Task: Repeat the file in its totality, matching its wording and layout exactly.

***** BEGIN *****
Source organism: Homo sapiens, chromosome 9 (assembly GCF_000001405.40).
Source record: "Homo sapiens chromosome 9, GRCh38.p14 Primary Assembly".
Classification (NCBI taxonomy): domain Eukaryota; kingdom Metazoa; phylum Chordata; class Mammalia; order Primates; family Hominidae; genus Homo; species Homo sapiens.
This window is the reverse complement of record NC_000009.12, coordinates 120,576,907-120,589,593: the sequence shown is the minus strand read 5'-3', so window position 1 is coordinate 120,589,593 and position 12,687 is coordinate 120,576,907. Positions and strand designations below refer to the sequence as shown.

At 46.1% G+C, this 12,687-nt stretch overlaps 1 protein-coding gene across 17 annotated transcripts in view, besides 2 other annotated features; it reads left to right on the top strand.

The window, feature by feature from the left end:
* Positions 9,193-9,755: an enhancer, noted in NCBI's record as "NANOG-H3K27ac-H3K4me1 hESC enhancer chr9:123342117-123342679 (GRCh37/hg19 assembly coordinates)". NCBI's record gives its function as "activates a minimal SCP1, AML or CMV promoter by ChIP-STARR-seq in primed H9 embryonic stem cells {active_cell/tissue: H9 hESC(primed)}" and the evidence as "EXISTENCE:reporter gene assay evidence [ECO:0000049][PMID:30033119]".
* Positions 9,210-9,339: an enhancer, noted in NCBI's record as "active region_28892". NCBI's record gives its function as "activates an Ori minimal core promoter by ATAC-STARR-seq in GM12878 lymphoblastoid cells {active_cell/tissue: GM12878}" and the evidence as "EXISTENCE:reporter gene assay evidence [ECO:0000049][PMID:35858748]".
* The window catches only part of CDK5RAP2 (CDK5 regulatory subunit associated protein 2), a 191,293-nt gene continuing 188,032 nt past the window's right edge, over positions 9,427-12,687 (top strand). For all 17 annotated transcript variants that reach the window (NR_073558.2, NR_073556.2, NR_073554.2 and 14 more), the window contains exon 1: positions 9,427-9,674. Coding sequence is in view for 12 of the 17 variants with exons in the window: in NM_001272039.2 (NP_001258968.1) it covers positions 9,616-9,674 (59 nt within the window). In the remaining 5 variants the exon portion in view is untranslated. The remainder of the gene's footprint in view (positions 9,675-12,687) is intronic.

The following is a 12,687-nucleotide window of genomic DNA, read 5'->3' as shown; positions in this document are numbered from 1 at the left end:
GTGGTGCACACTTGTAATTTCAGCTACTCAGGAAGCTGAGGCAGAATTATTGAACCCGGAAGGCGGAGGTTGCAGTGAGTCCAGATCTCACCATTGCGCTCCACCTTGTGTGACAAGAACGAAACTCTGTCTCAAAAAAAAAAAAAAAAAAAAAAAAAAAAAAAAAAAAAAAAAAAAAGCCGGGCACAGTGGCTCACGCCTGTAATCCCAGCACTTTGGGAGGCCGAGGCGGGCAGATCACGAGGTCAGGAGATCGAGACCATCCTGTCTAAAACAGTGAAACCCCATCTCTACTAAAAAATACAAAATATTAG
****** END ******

Source organism: Homo sapiens, chromosome 9 (assembly GCF_000001405.40).
Source record: "Homo sapiens chromosome 9, GRCh38.p14 Primary Assembly".
Classification (NCBI taxonomy): domain Eukaryota; kingdom Metazoa; phylum Chordata; class Mammalia; order Primates; family Hominidae; genus Homo; species Homo sapiens.
This window is the reverse complement of record NC_000009.12, coordinates 120,576,907-120,589,593: the sequence shown is the minus strand read 5'-3', so window position 1 is coordinate 120,589,593 and position 12,687 is coordinate 120,576,907. Positions and strand designations below refer to the sequence as shown.

At 46.1% G+C, this 12,687-nt stretch overlaps 1 protein-coding gene across 17 annotated transcripts in view, besides 2 other annotated features; it reads left to right on the top strand.

The window, feature by feature from the left end:
* Positions 9,193-9,755: an enhancer, noted in NCBI's record as "NANOG-H3K27ac-H3K4me1 hESC enhancer chr9:123342117-123342679 (GRCh37/hg19 assembly coordinates)". NCBI's record gives its function as "activates a minimal SCP1, AML or CMV promoter by ChIP-STARR-seq in primed H9 embryonic stem cells {active_cell/tissue: H9 hESC(primed)}" and the evidence as "EXISTENCE:reporter gene assay evidence [ECO:0000049][PMID:30033119]".
* Positions 9,210-9,339: an enhancer, noted in NCBI's record as "active region_28892". NCBI's record gives its function as "activates an Ori minimal core promoter by ATAC-STARR-seq in GM12878 lymphoblastoid cells {active_cell/tissue: GM12878}" and the evidence as "EXISTENCE:reporter gene assay evidence [ECO:0000049][PMID:35858748]".
* The window catches only part of CDK5RAP2 (CDK5 regulatory subunit associated protein 2), a 191,293-nt gene continuing 188,032 nt past the window's right edge, over positions 9,427-12,687 (top strand). For all 17 annotated transcript variants that reach the window (NR_073558.2, NR_073556.2, NR_073554.2 and 14 more), the window contains exon 1: positions 9,427-9,674. Coding sequence is in view for 12 of the 17 variants with exons in the window: in NM_001272039.2 (NP_001258968.1) it covers positions 9,616-9,674 (59 nt within the window). In the remaining 5 variants the exon portion in view is untranslated. The remainder of the gene's footprint in view (positions 9,675-12,687) is intronic.

The following is a 12,687-nucleotide window of genomic DNA, read 5'->3' as shown; positions in this document are numbered from 1 at the left end:
GTGGTGCACACTTGTAATTTCAGCTACTCAGGAAGCTGAGGCAGAATTATTGAACCCGGAAGGCGGAGGTTGCAGTGAGTCCAGATCTCACCATTGCGCTCCACCTTGTGTGACAAGAACGAAACTCTGTCTCAAAAAAAAAAAAAAAAAAAAAAAAAAAAAAAAAAAAAAAAAAAAAGCCGGGCACAGTGGCTCACGCCTGTAATCCCAGCACTTTGGGAGGCCGAGGCGGGCAGATCACGAGGTCAGGAGATCGAGACCATCCTGTCTAAAACAGTGAAACCCCATCTCTACTAAAAAATACAAAATATTAG